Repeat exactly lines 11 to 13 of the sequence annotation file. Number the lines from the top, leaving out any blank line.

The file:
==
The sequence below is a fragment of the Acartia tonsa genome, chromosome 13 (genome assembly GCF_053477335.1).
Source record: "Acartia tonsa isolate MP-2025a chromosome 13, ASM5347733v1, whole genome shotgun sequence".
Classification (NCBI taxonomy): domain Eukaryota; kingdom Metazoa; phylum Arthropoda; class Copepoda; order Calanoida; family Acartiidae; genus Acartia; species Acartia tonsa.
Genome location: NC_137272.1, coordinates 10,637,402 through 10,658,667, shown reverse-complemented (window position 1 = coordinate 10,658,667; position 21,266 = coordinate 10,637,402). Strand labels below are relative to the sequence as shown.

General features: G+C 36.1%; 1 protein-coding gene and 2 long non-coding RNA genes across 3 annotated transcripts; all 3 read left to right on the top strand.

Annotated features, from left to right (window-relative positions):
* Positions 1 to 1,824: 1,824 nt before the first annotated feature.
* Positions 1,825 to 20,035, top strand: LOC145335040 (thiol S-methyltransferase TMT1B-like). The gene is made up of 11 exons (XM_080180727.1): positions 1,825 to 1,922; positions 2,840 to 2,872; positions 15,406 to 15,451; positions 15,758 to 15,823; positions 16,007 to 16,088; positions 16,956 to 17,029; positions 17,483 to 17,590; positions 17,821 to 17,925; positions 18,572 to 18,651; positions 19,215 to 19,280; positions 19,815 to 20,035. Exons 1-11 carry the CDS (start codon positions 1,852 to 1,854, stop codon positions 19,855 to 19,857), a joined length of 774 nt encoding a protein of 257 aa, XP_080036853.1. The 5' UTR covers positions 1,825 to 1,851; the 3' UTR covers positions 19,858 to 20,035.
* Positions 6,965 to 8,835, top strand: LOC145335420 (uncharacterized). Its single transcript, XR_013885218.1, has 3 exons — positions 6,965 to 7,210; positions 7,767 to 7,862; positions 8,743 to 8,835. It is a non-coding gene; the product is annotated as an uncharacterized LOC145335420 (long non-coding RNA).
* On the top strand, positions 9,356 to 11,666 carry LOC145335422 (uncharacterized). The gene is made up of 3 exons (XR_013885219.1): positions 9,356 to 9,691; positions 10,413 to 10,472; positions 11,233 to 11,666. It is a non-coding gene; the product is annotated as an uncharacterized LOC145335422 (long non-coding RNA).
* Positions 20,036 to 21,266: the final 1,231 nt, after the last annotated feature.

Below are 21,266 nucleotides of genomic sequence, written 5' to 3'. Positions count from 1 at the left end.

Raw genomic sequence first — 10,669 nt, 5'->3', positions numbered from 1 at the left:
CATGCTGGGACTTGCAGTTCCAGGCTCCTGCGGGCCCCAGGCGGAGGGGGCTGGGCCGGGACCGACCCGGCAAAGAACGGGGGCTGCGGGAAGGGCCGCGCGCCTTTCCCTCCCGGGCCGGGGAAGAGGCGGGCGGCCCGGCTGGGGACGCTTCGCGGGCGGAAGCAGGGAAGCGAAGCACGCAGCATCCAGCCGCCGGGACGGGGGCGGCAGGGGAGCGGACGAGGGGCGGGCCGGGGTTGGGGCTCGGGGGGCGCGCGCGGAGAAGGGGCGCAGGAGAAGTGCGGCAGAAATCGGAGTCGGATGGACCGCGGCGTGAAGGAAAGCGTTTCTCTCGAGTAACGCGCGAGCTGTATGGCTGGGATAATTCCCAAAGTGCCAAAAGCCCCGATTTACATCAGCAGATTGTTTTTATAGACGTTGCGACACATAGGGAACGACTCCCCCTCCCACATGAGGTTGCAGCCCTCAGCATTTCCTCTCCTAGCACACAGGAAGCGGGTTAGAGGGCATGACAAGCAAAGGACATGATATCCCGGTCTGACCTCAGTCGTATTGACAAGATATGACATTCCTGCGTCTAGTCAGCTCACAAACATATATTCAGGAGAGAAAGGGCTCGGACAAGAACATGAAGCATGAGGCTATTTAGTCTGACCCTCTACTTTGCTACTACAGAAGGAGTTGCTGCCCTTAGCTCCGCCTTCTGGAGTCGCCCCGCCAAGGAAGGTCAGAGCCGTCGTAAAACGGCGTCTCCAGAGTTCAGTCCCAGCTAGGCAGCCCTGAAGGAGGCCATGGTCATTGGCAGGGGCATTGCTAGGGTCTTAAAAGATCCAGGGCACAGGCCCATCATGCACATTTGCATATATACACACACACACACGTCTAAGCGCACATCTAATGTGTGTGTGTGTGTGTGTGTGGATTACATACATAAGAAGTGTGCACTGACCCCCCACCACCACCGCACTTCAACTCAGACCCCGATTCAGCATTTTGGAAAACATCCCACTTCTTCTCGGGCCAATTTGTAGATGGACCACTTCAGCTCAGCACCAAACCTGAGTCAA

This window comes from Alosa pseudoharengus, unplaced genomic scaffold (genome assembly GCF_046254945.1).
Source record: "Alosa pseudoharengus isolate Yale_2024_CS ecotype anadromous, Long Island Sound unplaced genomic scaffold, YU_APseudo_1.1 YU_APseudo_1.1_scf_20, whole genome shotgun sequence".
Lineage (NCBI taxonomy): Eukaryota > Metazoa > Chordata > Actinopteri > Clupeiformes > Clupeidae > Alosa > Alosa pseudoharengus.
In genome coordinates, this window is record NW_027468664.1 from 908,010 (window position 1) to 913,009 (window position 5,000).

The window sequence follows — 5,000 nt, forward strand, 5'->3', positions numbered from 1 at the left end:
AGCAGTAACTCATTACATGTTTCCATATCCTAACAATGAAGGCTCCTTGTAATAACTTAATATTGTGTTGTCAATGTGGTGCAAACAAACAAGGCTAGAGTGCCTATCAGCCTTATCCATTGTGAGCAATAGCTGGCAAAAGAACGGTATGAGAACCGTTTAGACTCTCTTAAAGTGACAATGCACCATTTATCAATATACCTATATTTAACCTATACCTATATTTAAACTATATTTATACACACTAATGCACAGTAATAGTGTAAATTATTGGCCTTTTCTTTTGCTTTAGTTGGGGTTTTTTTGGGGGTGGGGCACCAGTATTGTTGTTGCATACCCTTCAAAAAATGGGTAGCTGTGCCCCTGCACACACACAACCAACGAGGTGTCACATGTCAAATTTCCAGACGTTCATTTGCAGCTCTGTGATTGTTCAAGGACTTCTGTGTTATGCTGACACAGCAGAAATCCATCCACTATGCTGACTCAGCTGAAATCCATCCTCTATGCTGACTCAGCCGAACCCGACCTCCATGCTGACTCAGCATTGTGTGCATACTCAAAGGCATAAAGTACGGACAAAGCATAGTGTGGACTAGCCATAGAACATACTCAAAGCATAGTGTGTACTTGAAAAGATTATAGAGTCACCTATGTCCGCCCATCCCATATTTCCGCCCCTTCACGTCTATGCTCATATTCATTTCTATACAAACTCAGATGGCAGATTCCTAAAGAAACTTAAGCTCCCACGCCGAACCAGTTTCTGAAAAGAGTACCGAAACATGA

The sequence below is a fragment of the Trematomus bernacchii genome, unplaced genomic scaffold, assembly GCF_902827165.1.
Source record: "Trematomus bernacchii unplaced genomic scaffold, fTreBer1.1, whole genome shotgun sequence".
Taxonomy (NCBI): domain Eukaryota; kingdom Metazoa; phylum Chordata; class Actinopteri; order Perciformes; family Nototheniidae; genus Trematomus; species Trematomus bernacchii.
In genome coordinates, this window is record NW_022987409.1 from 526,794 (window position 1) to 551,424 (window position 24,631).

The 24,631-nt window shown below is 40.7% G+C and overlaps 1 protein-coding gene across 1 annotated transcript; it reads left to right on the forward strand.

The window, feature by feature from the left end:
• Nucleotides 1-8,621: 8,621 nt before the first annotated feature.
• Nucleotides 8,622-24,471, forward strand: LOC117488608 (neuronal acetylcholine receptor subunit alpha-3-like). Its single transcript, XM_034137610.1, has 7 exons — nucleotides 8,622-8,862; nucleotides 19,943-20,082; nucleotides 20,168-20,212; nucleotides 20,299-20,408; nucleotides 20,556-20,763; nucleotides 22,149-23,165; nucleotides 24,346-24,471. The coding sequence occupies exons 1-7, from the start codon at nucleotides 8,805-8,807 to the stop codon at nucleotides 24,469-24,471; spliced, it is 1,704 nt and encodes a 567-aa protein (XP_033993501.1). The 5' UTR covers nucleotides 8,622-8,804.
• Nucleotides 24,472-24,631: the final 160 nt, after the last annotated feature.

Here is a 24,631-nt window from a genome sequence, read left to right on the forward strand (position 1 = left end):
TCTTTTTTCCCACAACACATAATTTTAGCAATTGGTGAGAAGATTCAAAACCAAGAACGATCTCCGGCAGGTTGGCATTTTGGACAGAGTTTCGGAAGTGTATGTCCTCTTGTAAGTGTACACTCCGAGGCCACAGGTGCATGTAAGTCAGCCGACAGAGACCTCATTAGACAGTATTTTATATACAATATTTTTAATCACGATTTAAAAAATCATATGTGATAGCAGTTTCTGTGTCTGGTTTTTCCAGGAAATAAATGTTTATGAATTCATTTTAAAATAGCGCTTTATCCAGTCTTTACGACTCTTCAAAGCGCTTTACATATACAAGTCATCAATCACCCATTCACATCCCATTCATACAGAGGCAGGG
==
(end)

* Positions 20,036 to 21,266: the final 1,231 nt, after the last annotated feature.

Below are 21,266 nucleotides of genomic sequence, written 5' to 3'. Positions count from 1 at the left end.

Raw genomic sequence first — 10,669 nt, 5'->3', positions numbered from 1 at the left: